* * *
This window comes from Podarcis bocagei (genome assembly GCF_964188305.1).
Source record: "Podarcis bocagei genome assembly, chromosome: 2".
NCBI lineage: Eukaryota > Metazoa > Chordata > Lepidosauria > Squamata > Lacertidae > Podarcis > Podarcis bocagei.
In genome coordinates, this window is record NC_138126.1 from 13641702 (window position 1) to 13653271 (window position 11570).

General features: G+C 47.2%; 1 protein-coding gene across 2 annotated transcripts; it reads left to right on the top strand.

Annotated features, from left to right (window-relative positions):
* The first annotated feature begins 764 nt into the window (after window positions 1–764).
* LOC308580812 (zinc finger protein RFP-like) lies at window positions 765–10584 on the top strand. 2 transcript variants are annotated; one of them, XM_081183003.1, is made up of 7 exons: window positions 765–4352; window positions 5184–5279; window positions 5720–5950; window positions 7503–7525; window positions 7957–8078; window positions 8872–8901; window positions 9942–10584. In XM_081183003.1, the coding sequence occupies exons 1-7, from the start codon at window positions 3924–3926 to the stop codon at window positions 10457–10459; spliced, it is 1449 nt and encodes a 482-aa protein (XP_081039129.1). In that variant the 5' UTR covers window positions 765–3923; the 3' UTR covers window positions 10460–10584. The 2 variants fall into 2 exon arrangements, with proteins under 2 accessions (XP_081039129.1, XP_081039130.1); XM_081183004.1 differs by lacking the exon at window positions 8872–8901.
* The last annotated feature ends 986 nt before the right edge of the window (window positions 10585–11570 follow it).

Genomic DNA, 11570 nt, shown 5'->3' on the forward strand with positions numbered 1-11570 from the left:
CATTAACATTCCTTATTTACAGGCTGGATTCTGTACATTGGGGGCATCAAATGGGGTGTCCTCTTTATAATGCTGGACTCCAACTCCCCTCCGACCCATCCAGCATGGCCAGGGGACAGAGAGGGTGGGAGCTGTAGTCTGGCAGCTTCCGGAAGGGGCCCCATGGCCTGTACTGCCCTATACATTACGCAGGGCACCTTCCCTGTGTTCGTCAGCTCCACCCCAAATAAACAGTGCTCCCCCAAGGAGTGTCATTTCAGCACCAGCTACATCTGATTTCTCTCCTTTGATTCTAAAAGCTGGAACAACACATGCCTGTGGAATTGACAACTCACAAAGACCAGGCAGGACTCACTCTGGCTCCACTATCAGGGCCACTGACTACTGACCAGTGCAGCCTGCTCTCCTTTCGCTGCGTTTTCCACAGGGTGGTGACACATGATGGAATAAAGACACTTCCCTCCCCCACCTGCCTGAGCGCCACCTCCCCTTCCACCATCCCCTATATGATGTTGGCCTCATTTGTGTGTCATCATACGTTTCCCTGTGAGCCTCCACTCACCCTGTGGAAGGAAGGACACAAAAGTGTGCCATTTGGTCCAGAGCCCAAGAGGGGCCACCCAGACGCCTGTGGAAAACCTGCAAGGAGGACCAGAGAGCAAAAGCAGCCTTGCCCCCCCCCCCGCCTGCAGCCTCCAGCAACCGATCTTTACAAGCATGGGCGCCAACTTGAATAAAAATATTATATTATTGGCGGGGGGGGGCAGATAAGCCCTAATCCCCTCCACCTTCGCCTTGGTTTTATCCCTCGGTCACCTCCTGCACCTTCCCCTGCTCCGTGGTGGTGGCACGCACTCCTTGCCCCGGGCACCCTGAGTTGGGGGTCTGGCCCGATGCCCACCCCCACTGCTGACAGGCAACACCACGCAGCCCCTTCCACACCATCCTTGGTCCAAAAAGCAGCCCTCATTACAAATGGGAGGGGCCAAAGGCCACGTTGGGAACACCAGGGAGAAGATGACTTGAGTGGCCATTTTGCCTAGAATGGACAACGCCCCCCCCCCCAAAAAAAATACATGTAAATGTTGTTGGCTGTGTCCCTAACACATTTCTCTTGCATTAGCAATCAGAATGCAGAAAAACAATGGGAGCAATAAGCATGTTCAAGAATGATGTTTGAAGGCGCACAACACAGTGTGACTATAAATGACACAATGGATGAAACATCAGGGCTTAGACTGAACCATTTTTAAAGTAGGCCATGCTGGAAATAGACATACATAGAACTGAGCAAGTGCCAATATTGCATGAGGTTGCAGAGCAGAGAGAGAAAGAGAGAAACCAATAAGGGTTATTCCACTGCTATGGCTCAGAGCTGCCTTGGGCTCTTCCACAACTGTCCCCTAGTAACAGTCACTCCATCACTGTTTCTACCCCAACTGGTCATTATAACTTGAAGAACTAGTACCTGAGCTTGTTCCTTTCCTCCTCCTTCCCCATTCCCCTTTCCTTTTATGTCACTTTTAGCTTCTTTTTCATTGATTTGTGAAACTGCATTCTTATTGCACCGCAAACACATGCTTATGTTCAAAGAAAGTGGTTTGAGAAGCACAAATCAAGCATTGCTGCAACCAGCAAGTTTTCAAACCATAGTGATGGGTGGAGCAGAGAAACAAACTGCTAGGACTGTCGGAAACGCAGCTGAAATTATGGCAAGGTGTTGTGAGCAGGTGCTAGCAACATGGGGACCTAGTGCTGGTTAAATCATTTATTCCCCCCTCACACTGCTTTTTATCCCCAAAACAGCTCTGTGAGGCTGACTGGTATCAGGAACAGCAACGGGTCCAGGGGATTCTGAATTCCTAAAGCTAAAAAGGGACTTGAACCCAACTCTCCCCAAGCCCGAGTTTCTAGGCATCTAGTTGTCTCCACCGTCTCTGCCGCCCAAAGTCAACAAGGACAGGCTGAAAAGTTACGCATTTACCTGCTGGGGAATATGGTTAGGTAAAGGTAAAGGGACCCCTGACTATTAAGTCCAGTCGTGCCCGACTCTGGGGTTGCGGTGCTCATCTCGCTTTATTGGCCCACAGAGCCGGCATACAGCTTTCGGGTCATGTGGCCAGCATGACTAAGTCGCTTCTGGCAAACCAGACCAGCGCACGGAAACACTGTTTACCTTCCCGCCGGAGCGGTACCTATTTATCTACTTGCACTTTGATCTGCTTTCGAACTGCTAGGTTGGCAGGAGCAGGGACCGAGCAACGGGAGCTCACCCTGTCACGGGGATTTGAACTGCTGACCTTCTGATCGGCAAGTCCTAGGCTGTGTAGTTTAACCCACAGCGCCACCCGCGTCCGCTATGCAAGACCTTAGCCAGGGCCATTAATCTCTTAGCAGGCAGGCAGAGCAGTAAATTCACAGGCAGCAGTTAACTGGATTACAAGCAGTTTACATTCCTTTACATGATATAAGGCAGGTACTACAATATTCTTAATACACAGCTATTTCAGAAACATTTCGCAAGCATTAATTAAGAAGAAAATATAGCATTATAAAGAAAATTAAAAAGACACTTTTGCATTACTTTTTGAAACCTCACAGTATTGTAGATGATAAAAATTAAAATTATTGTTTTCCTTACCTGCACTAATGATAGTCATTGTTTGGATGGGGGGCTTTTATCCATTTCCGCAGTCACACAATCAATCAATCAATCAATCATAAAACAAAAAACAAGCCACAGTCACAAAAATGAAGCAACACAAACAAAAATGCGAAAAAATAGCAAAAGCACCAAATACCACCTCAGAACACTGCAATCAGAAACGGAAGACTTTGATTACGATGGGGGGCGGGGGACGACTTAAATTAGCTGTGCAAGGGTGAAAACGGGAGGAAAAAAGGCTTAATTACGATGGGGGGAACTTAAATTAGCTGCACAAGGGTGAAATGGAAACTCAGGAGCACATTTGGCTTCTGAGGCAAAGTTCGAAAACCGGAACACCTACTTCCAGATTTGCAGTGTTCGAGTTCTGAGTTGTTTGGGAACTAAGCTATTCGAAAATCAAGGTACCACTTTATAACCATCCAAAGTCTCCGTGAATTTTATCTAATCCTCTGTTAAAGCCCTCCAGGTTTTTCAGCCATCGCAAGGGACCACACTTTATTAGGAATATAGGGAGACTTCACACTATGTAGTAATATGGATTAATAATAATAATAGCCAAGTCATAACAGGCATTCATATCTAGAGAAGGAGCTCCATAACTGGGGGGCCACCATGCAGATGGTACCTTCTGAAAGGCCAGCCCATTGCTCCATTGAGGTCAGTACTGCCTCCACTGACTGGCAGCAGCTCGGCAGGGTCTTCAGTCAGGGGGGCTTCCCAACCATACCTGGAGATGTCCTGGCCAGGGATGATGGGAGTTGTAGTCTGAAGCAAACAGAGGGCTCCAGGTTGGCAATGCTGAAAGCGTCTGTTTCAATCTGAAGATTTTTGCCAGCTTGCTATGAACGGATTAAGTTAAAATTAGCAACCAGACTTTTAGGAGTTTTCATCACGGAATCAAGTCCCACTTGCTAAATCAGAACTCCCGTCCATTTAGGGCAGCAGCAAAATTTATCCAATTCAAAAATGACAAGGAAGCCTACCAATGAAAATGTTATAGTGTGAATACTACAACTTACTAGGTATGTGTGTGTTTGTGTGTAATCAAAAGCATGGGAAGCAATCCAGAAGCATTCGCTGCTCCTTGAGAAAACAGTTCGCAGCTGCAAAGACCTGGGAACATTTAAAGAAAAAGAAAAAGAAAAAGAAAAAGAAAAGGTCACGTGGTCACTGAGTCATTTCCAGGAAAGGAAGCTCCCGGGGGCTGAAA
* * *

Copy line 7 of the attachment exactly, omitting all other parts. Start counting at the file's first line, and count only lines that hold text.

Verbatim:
* The first annotated feature begins 764 nt into the window (after window positions 1–764).